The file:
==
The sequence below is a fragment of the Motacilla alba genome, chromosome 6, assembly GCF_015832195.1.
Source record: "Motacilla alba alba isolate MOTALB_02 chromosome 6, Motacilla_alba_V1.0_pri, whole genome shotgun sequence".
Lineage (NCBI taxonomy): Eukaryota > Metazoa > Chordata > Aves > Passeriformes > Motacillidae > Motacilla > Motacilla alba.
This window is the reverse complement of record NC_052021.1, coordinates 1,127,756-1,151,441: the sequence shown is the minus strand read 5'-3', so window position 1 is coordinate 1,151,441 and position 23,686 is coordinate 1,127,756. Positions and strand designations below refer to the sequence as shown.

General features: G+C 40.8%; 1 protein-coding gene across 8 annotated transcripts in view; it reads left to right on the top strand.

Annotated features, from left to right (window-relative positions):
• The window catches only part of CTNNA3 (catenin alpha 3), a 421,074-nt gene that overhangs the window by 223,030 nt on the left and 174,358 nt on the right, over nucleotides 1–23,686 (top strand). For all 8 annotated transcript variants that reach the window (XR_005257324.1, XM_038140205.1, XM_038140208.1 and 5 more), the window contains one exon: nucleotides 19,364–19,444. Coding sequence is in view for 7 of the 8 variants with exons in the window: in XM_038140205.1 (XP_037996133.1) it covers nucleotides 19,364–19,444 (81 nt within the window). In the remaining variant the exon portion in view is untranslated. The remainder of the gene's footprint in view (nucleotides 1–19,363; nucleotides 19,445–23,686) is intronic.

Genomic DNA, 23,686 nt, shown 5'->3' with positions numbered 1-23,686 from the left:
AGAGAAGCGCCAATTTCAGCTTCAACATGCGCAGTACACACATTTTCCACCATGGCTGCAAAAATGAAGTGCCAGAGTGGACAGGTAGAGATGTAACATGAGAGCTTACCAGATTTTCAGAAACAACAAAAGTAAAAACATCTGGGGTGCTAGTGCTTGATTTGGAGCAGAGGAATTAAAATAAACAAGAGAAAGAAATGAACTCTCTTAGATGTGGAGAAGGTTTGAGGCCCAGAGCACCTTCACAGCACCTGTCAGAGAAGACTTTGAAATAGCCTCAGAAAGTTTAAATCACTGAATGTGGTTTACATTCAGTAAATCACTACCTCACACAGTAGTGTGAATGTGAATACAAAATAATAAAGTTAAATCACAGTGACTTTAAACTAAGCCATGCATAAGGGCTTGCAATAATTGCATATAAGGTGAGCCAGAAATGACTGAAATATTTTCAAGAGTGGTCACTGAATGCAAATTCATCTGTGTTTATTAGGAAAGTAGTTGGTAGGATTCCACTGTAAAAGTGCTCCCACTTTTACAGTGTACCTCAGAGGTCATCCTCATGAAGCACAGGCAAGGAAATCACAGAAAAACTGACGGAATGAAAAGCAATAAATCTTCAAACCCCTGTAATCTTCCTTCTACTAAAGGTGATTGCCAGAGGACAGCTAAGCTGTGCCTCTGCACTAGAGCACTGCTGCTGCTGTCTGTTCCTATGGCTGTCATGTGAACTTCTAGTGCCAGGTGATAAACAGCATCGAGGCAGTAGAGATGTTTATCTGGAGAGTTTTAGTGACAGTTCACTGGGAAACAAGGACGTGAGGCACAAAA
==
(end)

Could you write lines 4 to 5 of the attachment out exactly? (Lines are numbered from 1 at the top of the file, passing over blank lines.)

This window is the reverse complement of record NC_052021.1, coordinates 1,127,756-1,151,441: the sequence shown is the minus strand read 5'-3', so window position 1 is coordinate 1,151,441 and position 23,686 is coordinate 1,127,756. Positions and strand designations below refer to the sequence as shown.

General features: G+C 40.8%; 1 protein-coding gene across 8 annotated transcripts in view; it reads left to right on the top strand.